They moved heaven and Earth to get him reelected. They weren’t being forced to do anything they didn’t want to do.

    When the Nerds Go Marching In
    How a dream team of engineers from Facebook, Twitter, and Google built the software that drove Barack Obama’s reelection

    Data You Can Believe In
    …But the (re)selling of the president, 2012, was an entirely different matter. The campaign recruited the best young minds in the booming fields of analytics and behavioral science and placed them in a room they called “the cave” for up to 16 hours a day over the course of roughly 16 months. After the election, when the technology wizards finally came out, they had not only helped produce a victory that defied a couple of historical predictors; they also developed a host of highly effective marketing techniques that were either entirely new or had never been tried on such a grand scale….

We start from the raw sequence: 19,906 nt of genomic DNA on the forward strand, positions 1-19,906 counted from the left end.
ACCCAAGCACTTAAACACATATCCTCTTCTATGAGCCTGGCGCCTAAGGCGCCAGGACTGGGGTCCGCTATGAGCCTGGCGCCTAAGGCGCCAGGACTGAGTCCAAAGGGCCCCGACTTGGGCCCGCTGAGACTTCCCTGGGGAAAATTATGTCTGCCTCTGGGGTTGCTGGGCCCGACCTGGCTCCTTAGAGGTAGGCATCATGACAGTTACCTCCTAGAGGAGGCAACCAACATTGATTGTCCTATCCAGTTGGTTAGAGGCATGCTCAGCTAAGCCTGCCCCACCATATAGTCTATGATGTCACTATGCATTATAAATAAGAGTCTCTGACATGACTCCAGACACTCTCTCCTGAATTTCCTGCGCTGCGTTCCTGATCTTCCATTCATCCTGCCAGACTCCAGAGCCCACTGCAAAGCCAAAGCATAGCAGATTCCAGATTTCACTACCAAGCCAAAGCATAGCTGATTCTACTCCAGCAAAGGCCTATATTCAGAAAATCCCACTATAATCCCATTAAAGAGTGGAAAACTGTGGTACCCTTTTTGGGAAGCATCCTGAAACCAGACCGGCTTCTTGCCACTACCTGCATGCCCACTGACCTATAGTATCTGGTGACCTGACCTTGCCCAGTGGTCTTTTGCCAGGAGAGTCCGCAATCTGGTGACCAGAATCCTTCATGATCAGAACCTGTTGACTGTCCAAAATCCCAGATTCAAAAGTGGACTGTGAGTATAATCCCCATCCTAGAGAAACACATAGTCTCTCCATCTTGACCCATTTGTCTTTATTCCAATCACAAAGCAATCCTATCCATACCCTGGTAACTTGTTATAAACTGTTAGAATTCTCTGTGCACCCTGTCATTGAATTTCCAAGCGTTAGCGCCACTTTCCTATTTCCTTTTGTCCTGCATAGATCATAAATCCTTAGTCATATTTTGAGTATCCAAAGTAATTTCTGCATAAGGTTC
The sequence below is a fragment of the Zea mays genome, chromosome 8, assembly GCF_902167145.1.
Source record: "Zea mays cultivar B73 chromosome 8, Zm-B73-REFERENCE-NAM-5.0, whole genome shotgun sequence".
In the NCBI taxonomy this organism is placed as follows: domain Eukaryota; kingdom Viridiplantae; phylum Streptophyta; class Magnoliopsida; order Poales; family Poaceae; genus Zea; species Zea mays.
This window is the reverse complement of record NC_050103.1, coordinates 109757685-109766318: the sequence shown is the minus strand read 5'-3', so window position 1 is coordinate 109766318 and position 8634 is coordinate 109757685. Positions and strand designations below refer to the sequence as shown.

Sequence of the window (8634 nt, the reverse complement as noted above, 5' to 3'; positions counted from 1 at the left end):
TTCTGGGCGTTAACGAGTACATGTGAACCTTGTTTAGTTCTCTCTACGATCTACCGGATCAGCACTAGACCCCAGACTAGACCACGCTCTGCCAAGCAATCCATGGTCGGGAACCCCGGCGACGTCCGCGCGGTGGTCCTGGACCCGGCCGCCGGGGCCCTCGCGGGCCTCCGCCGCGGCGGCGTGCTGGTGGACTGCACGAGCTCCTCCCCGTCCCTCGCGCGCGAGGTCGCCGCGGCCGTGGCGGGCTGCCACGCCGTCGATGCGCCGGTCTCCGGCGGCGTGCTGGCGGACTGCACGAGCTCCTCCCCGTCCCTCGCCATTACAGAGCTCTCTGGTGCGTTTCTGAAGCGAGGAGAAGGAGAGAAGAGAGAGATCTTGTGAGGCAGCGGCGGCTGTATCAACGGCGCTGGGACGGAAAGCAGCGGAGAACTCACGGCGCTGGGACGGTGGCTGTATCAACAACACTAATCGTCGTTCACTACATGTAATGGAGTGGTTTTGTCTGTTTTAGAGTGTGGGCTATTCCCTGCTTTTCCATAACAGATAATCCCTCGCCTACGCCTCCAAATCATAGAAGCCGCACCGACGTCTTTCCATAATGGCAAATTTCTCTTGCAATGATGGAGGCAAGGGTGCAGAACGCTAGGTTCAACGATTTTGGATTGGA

1. Data Miners Liken Obama Voters To Caesars Gamblers
      …The extent to which the Obama campaign used the newest tech tools to look into people’s lives was largely shrouded, the Times reports, but included data mining efforts that triggered Facebook’s internal safeguard alarms. … ‘We asked to see [voter’s Facebook] photos but really we were looking for who were tagged in photos with you, which was a really great way to dredge up old college friends ? and ex-girlfriends.’ The Times also explains how the Obama campaign was able to out-optimize the Romney campaign on TV buys by obtaining set-top box TV show viewing information from cable companies for voters on the Obama campaign’s ‘persuadable voters’ list. “…

  6. Does this really surprise anyone? At all?

    1. The surprise is not what is happening, but that the UN appears to disapprove.

      1. Weren’t they spying on the UN too?

    2. Maybe those that look to the UN to consistently back statist policy? Google spell-check also thinks that statist isn’t a word. Fuckin slavers.

  7. Oh yeah, that’s all we need, the United Nations to the rescue. Gimme a break. New boss, worse than the old boss…. The people of the prince that shall come…

  8. The U.N. wants to have a monopoly on coercing companies to do their bidding.